You can run
springtime as a command-line tool in a terminal or use it as a
python library e.g. in a Jupyter notebook. Below, we explain both CLI and API.
CLI to run recipes
The main component of
springtime command-line is the recipe (scientific
workflow). A recipe is a file with
yaml extension that includes a set of
instructions to reproduce a certain result. Recipes are written in a nice and
datasets: npn_obs: dataset: RNPN species_ids: functional_type: "Deciduous broadleaf" # multiple species phenophase_ids: name: breaking leaf buds years: [2015, 2020] area: name: Washington bbox: [ -124.08406940413612, 45.50277198520317, -117.39620059586387, 49.99938001479683, ] daymet: dataset: daymet_multiple_points points: source: npn_obs years: [2015, 2020] variables: - tmin - tmax resample: frequency: month operator: median dropna: True experiment: experiment_type: regression # --> pycaret.regression.RegressionExperiment setup: ... # setup of the experiment init_kwargs: ... # intial arguments for models compare_models: include: - 'lr' # linear regression - 'rf' # random forest regressor - 'sklearn.svm.SVR' - 'interpret.glassbox.ExplainableBoostingRegressor' cross_validation: true n_select: 2 plots: - error - residuals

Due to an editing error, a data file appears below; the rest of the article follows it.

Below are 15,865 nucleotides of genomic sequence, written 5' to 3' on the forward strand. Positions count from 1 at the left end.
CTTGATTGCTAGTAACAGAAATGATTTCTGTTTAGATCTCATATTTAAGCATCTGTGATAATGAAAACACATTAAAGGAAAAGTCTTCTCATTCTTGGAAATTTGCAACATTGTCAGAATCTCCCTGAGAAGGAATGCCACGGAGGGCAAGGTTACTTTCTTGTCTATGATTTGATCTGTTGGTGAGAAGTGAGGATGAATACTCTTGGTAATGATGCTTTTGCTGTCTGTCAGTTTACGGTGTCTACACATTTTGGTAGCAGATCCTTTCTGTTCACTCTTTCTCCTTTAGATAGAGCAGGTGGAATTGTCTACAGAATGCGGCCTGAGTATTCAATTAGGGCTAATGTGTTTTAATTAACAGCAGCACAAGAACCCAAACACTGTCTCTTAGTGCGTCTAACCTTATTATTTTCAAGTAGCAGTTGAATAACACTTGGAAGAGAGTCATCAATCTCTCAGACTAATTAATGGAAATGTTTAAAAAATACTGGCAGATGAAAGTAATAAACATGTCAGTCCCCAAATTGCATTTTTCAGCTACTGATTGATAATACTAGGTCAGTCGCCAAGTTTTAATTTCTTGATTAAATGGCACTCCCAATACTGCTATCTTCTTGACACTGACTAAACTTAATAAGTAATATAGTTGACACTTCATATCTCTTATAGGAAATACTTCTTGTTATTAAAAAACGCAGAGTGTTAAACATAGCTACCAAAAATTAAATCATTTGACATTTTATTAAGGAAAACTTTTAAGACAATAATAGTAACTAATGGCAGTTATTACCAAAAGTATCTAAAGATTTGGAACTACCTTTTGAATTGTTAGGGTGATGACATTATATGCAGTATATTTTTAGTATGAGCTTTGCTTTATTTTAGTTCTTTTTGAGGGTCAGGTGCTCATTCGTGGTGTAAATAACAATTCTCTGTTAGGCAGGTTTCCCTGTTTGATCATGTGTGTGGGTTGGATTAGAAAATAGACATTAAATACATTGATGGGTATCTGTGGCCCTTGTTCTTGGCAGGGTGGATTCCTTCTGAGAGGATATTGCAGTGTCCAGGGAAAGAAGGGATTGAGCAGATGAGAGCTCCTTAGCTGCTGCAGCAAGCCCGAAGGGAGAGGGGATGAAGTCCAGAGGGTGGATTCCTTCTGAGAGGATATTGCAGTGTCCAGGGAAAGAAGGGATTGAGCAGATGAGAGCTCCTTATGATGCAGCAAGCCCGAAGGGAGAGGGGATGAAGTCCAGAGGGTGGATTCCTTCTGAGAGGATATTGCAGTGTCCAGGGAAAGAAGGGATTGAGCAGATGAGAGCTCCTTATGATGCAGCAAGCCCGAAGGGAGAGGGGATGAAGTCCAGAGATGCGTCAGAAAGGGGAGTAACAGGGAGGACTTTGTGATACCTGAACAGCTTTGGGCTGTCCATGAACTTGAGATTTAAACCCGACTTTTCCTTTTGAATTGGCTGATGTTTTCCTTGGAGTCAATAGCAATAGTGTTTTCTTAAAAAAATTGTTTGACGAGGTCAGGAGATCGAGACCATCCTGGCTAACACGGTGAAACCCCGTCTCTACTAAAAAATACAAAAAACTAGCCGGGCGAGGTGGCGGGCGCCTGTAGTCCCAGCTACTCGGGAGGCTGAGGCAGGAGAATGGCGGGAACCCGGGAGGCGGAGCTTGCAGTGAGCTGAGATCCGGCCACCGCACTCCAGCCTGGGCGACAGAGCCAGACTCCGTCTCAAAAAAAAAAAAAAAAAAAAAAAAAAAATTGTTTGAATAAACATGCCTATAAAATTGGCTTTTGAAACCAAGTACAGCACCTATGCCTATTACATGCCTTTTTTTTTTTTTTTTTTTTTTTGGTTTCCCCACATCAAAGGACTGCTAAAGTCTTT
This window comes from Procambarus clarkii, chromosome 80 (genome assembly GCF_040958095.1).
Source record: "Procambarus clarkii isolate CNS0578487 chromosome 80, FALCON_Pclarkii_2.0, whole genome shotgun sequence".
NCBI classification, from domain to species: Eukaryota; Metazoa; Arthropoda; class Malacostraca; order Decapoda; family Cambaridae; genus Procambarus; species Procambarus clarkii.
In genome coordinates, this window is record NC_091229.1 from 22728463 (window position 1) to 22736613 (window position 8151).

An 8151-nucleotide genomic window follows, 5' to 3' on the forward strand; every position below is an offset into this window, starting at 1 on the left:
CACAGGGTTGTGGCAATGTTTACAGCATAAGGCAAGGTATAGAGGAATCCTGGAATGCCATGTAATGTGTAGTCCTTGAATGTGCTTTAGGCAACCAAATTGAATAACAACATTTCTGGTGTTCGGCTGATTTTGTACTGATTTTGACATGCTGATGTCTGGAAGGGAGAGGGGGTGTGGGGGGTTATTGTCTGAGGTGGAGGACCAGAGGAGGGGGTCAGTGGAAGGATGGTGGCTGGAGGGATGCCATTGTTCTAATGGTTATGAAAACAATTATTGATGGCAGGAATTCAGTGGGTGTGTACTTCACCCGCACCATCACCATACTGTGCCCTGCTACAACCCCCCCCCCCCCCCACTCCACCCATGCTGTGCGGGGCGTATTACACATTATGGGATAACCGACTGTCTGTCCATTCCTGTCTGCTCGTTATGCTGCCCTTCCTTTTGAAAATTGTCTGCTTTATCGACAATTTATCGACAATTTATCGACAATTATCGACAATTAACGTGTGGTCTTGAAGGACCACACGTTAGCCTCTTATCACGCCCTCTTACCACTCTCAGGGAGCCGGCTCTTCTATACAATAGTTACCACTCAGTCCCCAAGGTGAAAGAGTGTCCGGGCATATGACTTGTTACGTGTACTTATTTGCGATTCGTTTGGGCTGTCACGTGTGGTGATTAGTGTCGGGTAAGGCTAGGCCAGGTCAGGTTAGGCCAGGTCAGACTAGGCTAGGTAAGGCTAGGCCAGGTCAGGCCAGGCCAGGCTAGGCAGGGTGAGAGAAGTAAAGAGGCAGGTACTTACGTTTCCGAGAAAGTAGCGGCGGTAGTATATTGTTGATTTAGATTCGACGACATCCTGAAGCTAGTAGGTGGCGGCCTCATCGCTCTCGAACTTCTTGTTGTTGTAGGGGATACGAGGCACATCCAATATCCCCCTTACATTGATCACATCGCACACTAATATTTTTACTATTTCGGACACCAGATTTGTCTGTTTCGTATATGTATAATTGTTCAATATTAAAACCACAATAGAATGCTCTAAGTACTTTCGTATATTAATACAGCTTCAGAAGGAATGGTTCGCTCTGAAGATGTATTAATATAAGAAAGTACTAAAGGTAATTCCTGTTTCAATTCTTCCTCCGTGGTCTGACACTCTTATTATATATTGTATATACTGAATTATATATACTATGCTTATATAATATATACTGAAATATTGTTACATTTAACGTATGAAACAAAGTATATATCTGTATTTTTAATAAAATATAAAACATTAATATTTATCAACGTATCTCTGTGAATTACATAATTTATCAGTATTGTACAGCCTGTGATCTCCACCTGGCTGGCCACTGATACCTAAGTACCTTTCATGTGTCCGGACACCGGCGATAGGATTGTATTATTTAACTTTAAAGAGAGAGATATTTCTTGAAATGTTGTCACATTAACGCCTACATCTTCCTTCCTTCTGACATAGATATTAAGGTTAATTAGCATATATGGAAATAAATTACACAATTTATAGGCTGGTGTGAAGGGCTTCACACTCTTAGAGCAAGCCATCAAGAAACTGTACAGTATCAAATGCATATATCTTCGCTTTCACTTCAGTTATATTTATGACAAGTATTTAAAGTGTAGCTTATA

Such a recipe can then be executed with
springtime command in a terminal:
We provide several "recipes" for running experiments.
Springtime is written in Python (with parts in R) and can also be used in an interactive (IPython/Jupyter) session. For example:
from springtime.datasets.PEP725Phenor import PEP725Phenor dataset = PEP725Phenor(species='Syringa vulgaris') dataset.download() df = dataset.load()
We provide several notebooks for downloading data from various sources. See "Datasets" documentation.